Two major contradictions I kept thinking about during our three days in Skopje, Macedonia’s capital.
- It may be my favorite Balkan city but I wouldn’t necessarily recommend it to anyone as a travel destination.
- Skopje feels like a truly Macedonian city yet its main square is dominated by a Greek king, its main attraction is a Turkish neighborhood and its national hero (Mother Theresa) is of Albanian decent.
Skopje has an embarrassment of statues
At the center of it all is Alexander the Great who was the ancient Macedonian king (which gives him no relation to the modern Slavic Macedonians) who conquered all the known world.
The statues are so grandiose in nature they almost look bazaar. But they range from Alexander and his father King Phillip to 19th and 20th century Macedonia Nationalist leaders, World War II heroes, Orthodox Saints who spread Christianity to Macedonia, King Samoil (who built the Ohrid fortress) and even a fountain to honor motherhood.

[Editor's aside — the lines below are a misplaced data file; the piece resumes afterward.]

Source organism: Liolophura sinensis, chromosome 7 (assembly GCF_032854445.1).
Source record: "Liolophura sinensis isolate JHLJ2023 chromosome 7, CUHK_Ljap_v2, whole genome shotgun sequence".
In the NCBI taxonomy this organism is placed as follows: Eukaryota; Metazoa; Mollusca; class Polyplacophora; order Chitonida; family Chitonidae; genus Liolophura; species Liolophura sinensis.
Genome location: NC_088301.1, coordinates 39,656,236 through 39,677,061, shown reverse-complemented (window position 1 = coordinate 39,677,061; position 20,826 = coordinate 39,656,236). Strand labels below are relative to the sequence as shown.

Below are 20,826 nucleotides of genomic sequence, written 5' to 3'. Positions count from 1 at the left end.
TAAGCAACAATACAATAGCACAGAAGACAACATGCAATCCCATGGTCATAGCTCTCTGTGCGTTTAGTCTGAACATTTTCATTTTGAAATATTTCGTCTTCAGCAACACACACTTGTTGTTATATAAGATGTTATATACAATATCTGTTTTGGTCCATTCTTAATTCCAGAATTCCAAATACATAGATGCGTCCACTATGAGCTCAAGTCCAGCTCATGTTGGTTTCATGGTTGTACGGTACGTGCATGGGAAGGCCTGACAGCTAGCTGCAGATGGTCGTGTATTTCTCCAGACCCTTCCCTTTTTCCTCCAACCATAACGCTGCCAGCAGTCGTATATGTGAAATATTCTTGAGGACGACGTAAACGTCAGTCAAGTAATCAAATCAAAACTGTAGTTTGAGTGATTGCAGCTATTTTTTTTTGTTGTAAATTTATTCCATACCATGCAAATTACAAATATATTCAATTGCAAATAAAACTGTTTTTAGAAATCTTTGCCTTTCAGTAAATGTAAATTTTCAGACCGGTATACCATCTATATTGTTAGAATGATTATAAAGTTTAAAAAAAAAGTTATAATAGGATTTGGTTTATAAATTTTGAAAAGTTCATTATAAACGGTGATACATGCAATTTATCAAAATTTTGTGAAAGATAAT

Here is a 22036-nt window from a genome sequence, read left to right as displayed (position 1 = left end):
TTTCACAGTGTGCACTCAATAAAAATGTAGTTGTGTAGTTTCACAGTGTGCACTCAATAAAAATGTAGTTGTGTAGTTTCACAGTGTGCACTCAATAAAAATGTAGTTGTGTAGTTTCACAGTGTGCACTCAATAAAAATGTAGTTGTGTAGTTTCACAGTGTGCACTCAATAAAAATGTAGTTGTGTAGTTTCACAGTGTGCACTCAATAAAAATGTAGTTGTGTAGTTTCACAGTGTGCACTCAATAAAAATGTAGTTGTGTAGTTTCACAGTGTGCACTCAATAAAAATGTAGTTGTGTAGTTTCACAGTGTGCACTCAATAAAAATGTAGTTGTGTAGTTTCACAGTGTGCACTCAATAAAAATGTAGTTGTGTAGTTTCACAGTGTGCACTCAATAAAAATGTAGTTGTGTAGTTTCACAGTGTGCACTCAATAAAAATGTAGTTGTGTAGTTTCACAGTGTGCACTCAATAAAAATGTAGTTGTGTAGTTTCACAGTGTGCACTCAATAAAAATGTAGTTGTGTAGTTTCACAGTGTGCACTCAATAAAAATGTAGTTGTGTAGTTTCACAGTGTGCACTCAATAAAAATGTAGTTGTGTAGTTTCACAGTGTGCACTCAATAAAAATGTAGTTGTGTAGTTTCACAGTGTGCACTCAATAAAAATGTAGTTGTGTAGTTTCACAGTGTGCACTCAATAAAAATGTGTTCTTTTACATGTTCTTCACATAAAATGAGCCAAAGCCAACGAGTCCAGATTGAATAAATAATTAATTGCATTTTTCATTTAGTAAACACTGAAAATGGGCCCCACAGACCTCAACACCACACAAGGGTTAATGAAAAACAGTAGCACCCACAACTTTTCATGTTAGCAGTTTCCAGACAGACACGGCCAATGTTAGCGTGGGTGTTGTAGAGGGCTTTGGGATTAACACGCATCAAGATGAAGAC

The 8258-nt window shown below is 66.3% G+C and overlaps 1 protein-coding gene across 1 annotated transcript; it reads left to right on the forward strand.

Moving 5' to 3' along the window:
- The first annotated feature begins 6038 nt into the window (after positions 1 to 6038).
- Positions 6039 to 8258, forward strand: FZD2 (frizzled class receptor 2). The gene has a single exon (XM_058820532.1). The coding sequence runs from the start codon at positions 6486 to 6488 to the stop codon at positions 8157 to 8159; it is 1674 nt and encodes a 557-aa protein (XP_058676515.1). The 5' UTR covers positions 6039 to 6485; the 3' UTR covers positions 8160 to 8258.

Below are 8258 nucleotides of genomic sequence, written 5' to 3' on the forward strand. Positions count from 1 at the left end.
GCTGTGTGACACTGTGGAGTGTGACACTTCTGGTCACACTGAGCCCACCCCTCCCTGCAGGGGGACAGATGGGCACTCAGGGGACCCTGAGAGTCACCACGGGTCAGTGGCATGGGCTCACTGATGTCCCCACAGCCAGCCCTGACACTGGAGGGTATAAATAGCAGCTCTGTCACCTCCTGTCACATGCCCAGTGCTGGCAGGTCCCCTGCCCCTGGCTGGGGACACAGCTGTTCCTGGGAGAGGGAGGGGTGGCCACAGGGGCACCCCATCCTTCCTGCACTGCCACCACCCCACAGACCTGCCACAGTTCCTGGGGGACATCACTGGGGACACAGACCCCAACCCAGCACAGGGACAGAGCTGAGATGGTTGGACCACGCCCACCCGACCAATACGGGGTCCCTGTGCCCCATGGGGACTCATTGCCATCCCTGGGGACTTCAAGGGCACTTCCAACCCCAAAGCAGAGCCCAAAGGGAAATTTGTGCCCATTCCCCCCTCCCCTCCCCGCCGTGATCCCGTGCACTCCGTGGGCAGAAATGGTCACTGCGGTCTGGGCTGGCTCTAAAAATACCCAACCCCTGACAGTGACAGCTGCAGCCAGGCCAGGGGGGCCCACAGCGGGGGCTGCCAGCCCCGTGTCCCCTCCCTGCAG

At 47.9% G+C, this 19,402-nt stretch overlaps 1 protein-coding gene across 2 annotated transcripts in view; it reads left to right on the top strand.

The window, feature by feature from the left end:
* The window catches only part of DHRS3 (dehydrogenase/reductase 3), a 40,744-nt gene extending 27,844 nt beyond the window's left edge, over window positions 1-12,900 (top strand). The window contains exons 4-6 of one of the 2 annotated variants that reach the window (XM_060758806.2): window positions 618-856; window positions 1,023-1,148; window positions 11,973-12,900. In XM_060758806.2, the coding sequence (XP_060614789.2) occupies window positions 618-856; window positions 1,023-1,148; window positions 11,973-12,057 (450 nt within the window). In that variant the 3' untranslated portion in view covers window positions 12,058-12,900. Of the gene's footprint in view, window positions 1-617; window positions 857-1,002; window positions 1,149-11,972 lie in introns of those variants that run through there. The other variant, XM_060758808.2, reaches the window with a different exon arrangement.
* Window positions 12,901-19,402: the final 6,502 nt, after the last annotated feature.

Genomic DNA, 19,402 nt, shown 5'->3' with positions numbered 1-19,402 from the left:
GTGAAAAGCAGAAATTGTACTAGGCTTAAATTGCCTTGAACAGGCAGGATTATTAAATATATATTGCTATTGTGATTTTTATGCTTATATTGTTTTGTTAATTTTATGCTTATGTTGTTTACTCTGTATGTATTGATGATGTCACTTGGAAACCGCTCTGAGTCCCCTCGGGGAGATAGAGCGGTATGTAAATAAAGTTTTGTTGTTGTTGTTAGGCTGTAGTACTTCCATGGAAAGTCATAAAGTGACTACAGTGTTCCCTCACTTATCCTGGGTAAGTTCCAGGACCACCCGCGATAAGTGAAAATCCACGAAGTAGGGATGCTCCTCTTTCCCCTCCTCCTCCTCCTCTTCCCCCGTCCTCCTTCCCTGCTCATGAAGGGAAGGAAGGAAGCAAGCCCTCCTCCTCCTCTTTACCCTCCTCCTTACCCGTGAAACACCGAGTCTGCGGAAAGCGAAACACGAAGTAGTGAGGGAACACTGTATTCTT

The Balkans’ Most Athletic Corso
In the Balkans there’s a concept called “the corso” where townspeople take to the street about an hour or two before sunset to spend time walking with friends and families. Teenagers flirt, grandfathers carry their grandchildren, couples hold hands, people exchange hellos – it’s wonderful and it happens everywhere, mostly along the town’s main promenade. The Skopje version of this took place in the park, where friends and couples congregated in track suits to jog and rollerblade along the river.
More Turkish than Istanbul
We’ve heard this expression to describe several places in the Balkans – Skopje’s old Turkish bazaar being one.
Just downright pleasant
For tourists seeking major European capitals, Skopje wouldn’t make the list. But it’s just downright pleasant – families and children filling the streets, friendly people, an active cafe culture,
weird cool statues, a nice park, affordable beer and pretty mountains. What’s not to like?